One such disorder is attention-deficit hyperactivity disorder (ADHD). It is characterized by developmentally inappropriate degrees of inattention, impulsiveness, difficulty remaining seated, excessive jumping about, running in the classroom, fidgeting, manipulating objects, and twisting and wiggling in one's seat (DSM 3 R, 1987). Other features that may interfere with appropriate synchronization include inattention and difficulty organizing or listening. According to the DSM 3 R (1987), another feature of this disorder as the inability to hear what has been said, as well as interrupting or intruding on other family members.
Implications for Counseling: According to Cormier and Cormier (1991), "synchrony is the degree of harmony between the counselor's and clients nonverbal behaviors". It is believed that during the initial interactions it is extremely important for the therapist to be able to match and pace with the client's nonverbal behaviors. Synchrony in the helping relationship has been found to contribute to building rapport and empathy (Maurer & Tindall, 1983, found in Cormier, page 81). It has been proposed that the counselor's ability to match, align, and pace with the client is a powerful technique, especially during the initial sessions. This type of synchronization focuses on the rhythm of the client in order to bring a feeling of oneness and congruence into the session.
According to Cormier and Cormier (1991), body movements are culture-specific and can be a fruitful source for helping determine a client's affective state. It has also been hypothesized that body movements do not take place in a vacuum but are possibly unconsciously linked to speech and social interaction. Condon (1966), suggests that from birth, there seems to be an effort to synchronize body movements and speech between two persons. It has been hypothesized that a lack of synchrony in humans and especially adults may constitute symptoms associated with a variety of pathologies (Cormier & Cormier, 1991).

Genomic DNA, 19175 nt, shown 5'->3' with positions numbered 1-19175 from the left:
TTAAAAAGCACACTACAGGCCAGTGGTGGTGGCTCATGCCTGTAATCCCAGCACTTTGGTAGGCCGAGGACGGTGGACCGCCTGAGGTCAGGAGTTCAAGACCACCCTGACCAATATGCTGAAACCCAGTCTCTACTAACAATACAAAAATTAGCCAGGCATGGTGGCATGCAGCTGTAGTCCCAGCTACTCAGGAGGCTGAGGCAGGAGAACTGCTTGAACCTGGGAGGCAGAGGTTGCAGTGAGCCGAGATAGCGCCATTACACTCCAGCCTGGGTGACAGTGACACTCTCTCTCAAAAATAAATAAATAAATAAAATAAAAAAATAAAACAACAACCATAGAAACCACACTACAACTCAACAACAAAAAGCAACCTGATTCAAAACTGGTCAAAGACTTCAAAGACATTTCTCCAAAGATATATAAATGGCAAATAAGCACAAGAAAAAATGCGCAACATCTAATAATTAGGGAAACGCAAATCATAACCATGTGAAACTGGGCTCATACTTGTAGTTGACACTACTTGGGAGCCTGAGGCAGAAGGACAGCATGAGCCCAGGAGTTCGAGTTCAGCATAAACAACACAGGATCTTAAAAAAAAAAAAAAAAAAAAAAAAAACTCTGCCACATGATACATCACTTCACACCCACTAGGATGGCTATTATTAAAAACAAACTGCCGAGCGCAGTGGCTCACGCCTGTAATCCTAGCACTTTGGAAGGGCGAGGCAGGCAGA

Evidence seems to support the concept that all people develop their own rhythms within a variety of cultural norms of social behavior (McGrath, 1988). Cultural norms play an extremely complicated role in the idea of tempo and rhythmicity in life. According to Hall (cited in Cormier, 1991), cultural norms are
described as the "silent language" of any given culture. Hall goes on to say that these norms of behavior are informal patterns and that there are no dictionaries able to translate a culture's temporal rules formally (cited in Cormier, 1991).
According to Kelly (1985), temporal factors permeate much of our lives. This is mainly because our American culture tends to live by a never ending schedule of appointments, deadlines and of course the clock. Yet as Kelly (1985), points out, relatively little is actually known about the effects of such time pressure and constraints on our behavior (cited in McGrath, 1988). It is essential that counselors not be culturally encapsulated. Characteristics of synchronization vary widely from person to person and form culture to culture (McGrath, 1988). According to Jones (1988), it may well be that the differences in time perspective are the essence of individual and cultural differences (cited in McGrath, 1988). Counselors need to have an awareness of how each individual culture varies in rhythm and synchronization. The reader should be warned that one limitation of this study is that it is only addressing rhythm from a Western perspective.
According to Milton Erickson ("Ericksonian hypnosis", 1990), pacing with a client becomes a healing process. Pacing and matching, in synchrony and rhythm, actually become hypnotic when a therapist feeds a client's own experiences back to him. Consistency is a key to this approach. Erickson believes that "truisms" have an extremely calming effect because the therapist is feeding back the client's experience, in synchronization ("Ericksonian hypnosis", 1990).
As Thoreau so eloquently stated, "If man does not keep pace with his companions, perhaps it is because he hears a different drummer" (cited in McGrath, 1988). Thoreau's thought strikes a chord in so many people that it has become part of our language. We use the phrase "the beat of a different drummer" to explain any pace of life unlike our own. It is my hope that future counselors will learn to incorporate different aspects of rhythm and eventually use rhythm, synchronization, music and entrainment as tools to gain a greater knowledge of human behavior.